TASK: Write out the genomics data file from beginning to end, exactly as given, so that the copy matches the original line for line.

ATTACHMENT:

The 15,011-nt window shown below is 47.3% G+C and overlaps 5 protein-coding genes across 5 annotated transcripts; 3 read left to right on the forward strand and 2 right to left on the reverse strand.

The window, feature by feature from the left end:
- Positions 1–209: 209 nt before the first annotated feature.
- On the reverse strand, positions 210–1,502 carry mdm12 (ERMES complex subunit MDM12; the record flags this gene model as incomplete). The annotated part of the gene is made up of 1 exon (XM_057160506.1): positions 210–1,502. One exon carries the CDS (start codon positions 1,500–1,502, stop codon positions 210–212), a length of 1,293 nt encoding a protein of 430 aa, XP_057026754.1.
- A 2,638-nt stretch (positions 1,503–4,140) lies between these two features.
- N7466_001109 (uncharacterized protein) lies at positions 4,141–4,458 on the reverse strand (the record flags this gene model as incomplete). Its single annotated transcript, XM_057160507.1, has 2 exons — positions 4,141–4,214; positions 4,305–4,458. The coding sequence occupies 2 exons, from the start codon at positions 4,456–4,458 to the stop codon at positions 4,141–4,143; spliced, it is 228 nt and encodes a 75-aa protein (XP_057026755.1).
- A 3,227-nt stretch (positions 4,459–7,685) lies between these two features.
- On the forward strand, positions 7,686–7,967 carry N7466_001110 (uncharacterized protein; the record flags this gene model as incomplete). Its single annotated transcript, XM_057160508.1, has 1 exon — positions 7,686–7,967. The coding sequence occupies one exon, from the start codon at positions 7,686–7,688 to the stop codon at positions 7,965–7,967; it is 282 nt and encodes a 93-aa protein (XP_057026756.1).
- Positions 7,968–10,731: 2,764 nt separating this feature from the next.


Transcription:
The 15,011-nt window shown below is 47.3% G+C and overlaps 5 protein-coding genes across 5 annotated transcripts; 3 read left to right on the forward strand and 2 right to left on the reverse strand.

The window, feature by feature from the left end:
- Positions 1–209: 209 nt before the first annotated feature.
- On the reverse strand, positions 210–1,502 carry mdm12 (ERMES complex subunit MDM12; the record flags this gene model as incomplete). The annotated part of the gene is made up of 1 exon (XM_057160506.1): positions 210–1,502. One exon carries the CDS (start codon positions 1,500–1,502, stop codon positions 210–212), a length of 1,293 nt encoding a protein of 430 aa, XP_057026754.1.
- A 2,638-nt stretch (positions 1,503–4,140) lies between these two features.
- N7466_001109 (uncharacterized protein) lies at positions 4,141–4,458 on the reverse strand (the record flags this gene model as incomplete). Its single annotated transcript, XM_057160507.1, has 2 exons — positions 4,141–4,214; positions 4,305–4,458. The coding sequence occupies 2 exons, from the start codon at positions 4,456–4,458 to the stop codon at positions 4,141–4,143; spliced, it is 228 nt and encodes a 75-aa protein (XP_057026755.1).
- A 3,227-nt stretch (positions 4,459–7,685) lies between these two features.
- On the forward strand, positions 7,686–7,967 carry N7466_001110 (uncharacterized protein; the record flags this gene model as incomplete). Its single annotated transcript, XM_057160508.1, has 1 exon — positions 7,686–7,967. The coding sequence occupies one exon, from the start codon at positions 7,686–7,688 to the stop codon at positions 7,965–7,967; it is 282 nt and encodes a 93-aa protein (XP_057026756.1).
- Positions 7,968–10,731: 2,764 nt separating this feature from the next.